Few benefits to enacting a public health emergency over Opioid Crisis in Barrie

Staff report advises against it

The City of Barrie wants to do all it can to overcome the opioid crisis – considered to be the third worst, among cities its size, in Canada – but declaring it a public health emergency may not help.

In fact, a staff report says it could have adverse effects.

Related: Spike In Overdose Visits to RVH So Far This Month

Making such a declaration would mean the city’s emergency control group – made up of senior staff and police – would be activated. In the case of a storm or a natural disaster it is a short-term endeavor since the end of the emergency is a matter of days, or weeks, away. Once a municipality declares a local emergency, that municipality is responsible for mitigating it. With no overnight fix to the opioid issue, the city would have to be prepared to commit resources to the effort for a significant period.

Consider, too, there is no financial benefit to declaring this crisis an emergency. The provincial government has no obligation to provide funding to help deal with it.

And there is concern about the optics. Since no other city has made such a declaration, it could lead to a perception the crisis is worse in Barrie than anywhere else. Businesses in Barrie have told staff, anecdotally, that the opioid crisis has already had a negative impact on visitors to the downtown, fearing a declaration would further reduce foot traffic.

DON’T NEED A DECLARATION TO ADDRESS THE CRISIS

Barrie Mayor Jeff Lehman says a declaration would not alter the fact the city is already working the problem, “We’re already doing pretty much all of what could be done under an emergency, anyway. It wouldn’t change much.” Lehman noting the city has taken steps to ensure everyone has the tools needed to deal with the crisis. Firefighters carrying naloxone to treat overdoses is a good example of that.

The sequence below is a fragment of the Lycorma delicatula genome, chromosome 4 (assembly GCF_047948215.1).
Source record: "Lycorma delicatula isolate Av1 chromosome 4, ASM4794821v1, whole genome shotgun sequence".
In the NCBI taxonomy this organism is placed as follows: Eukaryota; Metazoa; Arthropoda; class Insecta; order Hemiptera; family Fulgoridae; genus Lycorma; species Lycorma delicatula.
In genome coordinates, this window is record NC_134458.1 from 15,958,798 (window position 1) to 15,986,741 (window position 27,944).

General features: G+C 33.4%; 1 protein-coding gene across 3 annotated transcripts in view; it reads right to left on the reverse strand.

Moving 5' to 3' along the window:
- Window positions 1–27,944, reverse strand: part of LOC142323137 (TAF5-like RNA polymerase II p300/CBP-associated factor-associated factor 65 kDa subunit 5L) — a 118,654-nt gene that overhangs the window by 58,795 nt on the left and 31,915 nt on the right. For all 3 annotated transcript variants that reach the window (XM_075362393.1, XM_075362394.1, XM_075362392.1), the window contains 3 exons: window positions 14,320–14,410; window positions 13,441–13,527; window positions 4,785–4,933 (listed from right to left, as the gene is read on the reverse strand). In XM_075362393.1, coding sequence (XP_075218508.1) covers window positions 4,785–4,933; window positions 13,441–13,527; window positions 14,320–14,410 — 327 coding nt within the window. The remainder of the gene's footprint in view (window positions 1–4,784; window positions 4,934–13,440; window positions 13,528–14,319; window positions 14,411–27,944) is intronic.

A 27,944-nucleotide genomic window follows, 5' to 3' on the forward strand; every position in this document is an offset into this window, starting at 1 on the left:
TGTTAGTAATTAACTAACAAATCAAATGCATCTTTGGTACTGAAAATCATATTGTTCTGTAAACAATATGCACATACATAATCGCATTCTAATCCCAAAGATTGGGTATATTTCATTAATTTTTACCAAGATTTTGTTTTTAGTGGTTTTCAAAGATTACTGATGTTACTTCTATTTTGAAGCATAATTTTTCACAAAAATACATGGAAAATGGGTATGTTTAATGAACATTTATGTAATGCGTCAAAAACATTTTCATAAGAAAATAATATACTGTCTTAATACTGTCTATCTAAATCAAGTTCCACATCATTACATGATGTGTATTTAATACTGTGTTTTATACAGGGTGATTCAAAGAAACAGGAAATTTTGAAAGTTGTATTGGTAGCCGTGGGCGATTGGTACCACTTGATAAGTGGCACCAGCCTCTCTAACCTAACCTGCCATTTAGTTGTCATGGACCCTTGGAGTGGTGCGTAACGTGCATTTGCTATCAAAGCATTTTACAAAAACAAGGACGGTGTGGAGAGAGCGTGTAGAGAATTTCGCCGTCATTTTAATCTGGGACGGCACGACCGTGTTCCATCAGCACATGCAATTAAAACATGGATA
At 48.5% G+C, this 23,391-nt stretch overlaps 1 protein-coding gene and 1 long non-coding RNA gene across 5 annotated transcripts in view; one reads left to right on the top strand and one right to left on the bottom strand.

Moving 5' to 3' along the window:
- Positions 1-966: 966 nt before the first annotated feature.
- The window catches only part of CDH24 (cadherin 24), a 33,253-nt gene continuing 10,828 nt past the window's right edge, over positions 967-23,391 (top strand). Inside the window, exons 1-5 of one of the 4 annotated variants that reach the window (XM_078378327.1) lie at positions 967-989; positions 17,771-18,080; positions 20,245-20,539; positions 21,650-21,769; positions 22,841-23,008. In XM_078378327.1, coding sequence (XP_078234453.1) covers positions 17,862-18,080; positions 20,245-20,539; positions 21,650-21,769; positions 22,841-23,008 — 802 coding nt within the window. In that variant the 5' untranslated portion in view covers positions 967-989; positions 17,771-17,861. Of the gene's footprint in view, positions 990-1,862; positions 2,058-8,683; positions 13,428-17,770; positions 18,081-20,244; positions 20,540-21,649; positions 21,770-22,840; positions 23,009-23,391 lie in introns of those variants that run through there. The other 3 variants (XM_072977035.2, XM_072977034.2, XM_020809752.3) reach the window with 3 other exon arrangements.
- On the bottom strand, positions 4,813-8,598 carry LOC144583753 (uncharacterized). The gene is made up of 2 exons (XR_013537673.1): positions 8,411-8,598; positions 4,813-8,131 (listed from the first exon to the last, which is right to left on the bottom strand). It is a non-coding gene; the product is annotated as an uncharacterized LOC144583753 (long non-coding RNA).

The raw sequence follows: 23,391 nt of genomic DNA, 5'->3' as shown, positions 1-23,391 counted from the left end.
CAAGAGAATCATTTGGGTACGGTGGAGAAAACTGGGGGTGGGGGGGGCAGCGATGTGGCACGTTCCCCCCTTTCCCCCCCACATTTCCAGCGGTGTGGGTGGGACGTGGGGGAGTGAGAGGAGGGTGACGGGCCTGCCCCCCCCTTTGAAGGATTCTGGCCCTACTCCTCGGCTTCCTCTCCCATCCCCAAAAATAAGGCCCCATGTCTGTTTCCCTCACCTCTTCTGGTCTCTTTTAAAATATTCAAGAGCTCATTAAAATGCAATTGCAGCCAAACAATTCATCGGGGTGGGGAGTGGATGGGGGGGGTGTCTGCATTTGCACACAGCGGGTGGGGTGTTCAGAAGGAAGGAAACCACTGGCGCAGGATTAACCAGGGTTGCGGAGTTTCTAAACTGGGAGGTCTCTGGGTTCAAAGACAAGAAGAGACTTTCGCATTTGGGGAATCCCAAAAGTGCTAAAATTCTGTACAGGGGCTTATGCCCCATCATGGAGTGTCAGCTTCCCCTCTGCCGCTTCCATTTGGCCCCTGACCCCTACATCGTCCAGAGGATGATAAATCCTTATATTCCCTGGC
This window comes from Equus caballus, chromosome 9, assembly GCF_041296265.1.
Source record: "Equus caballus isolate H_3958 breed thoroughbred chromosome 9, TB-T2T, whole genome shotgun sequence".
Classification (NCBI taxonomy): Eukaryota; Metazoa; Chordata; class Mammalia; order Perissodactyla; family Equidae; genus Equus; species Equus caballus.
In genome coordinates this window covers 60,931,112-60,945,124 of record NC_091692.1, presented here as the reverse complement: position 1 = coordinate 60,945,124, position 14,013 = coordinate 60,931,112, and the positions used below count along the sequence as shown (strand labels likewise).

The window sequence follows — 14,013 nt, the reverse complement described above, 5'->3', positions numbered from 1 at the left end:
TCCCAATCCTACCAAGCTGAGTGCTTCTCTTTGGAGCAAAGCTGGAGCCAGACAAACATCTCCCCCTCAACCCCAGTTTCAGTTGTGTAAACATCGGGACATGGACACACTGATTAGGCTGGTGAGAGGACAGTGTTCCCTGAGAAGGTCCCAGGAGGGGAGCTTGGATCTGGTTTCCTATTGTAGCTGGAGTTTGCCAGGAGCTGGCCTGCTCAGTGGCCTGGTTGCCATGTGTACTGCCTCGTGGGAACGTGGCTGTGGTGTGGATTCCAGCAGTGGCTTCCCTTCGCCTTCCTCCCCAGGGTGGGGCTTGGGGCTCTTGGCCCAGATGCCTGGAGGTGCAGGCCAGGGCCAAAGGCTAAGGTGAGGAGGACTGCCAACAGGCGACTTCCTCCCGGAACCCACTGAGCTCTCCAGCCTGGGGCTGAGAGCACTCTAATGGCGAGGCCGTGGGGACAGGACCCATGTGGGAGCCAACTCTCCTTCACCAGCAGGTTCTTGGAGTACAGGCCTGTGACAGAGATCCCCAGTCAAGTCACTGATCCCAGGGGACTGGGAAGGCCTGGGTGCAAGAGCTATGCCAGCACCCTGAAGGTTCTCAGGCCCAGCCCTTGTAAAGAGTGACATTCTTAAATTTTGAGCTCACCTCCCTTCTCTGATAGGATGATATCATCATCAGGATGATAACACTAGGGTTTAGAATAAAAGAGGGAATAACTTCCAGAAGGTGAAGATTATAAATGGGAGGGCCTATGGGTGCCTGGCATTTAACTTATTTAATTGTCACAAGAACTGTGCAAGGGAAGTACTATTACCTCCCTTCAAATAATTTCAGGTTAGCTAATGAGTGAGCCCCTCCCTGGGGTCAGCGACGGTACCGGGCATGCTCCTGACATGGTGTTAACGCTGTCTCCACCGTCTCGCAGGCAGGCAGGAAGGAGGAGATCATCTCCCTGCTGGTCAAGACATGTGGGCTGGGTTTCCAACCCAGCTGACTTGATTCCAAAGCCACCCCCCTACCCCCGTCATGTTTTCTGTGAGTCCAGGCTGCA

In addition, the Simcoe Muskoka District Health Unit has said an emergency declaration would only create short-term attention that would unlikely result in long-term change. Mayor Lehman agrees. He says it’s important to treat the disease (the reasons people became addicted, whether it be through prescriptions or due to mental health or other reasons) not just its symptoms, “I think the important thing that has been raised here, is a lot of understanding or interest, and awareness that we have a huge crisis. There is no way around that. But we’re not going to solve it overnight, and we have to solve it with the root causes of addiction, and not just treating the symptoms.”